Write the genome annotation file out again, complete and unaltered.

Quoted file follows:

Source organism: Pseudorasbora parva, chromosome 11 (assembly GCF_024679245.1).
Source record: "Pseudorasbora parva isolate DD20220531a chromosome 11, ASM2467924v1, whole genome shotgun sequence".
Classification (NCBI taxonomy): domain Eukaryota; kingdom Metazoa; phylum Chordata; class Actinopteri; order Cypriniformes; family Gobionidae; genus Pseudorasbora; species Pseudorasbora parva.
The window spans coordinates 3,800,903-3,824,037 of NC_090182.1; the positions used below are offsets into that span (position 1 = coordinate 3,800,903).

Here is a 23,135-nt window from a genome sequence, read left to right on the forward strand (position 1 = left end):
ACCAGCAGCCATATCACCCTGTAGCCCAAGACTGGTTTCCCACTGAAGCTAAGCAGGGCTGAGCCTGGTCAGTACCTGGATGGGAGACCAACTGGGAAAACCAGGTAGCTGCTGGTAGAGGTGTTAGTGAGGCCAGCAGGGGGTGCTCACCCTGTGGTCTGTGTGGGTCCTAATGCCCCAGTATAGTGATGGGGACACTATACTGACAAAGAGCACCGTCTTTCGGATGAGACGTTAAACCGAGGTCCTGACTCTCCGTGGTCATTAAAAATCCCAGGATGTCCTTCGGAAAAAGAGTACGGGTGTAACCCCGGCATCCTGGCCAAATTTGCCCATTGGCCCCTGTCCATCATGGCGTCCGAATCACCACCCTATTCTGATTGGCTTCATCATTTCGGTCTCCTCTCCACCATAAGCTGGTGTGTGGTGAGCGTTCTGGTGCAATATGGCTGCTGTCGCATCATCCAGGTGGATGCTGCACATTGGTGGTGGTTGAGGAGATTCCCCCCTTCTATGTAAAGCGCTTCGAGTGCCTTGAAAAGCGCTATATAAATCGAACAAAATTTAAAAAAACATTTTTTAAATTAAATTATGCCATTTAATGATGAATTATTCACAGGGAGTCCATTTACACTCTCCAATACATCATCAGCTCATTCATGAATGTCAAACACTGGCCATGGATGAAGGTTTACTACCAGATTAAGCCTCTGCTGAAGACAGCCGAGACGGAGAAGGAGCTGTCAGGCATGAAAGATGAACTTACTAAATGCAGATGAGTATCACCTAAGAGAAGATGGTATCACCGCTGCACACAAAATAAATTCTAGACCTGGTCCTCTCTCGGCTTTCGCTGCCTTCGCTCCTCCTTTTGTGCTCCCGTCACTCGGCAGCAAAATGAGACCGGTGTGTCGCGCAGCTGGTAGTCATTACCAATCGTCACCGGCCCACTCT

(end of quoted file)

Source organism: Pseudorasbora parva, chromosome 11 (assembly GCF_024679245.1).
Source record: "Pseudorasbora parva isolate DD20220531a chromosome 11, ASM2467924v1, whole genome shotgun sequence".
Classification (NCBI taxonomy): domain Eukaryota; kingdom Metazoa; phylum Chordata; class Actinopteri; order Cypriniformes; family Gobionidae; genus Pseudorasbora; species Pseudorasbora parva.
The window spans coordinates 3,800,903-3,824,037 of NC_090182.1; the positions used below are offsets into that span (position 1 = coordinate 3,800,903).

Here is a 23,135-nt window from a genome sequence, read left to right on the forward strand (position 1 = left end):
ACCAGCAGCCATATCACCCTGTAGCCCAAGACTGGTTTCCCACTGAAGCTAAGCAGGGCTGAGCCTGGTCAGTACCTGGATGGGAGACCAACTGGGAAAACCAGGTAGCTGCTGGTAGAGGTGTTAGTGAGGCCAGCAGGGGGTGCTCACCCTGTGGTCTGTGTGGGTCCTAATGCCCCAGTATAGTGATGGGGACACTATACTGACAAAGAGCACCGTCTTTCGGATGAGACGTTAAACCGAGGTCCTGACTCTCCGTGGTCATTAAAAATCCCAGGATGTCCTTCGGAAAAAGAGTACGGGTGTAACCCCGGCATCCTGGCCAAATTTGCCCATTGGCCCCTGTCCATCATGGCGTCCGAATCACCACCCTATTCTGATTGGCTTCATCATTTCGGTCTCCTCTCCACCATAAGCTGGTGTGTGGTGAGCGTTCTGGTGCAATATGGCTGCTGTCGCATCATCCAGGTGGATGCTGCACATTGGTGGTGGTTGAGGAGATTCCCCCCTTCTATGTAAAGCGCTTCGAGTGCCTTGAAAAGCGCTATATAAATCGAACAAAATTTAAAAAAACATTTTTTAAATTAAATTATGCCATTTAATGATGAATTATTCACAGGGAGTCCATTTACACTCTCCAATACATCATCAGCTCATTCATGAATGTCAAACACTGGCCATGGATGAAGGTTTACTACCAGATTAAGCCTCTGCTGAAGACAGCCGAGACGGAGAAGGAGCTGTCAGGCATGAAAGATGAACTTACTAAATGCAGATGAGTATCACCTAAGAGAAGATGGTATCACCGCTGCACACAAAATAAATTCTAGACCTGGTCCTCTCTCGGCTTTCGCTGCCTTCGCTCCTCCTTTTGTGCTCCCGTCACTCGGCAGCAAAATGAGACCGGTGTGTCGCGCAGCTGGTAGTCATTACCAATCGTCACCGGCCCACTCT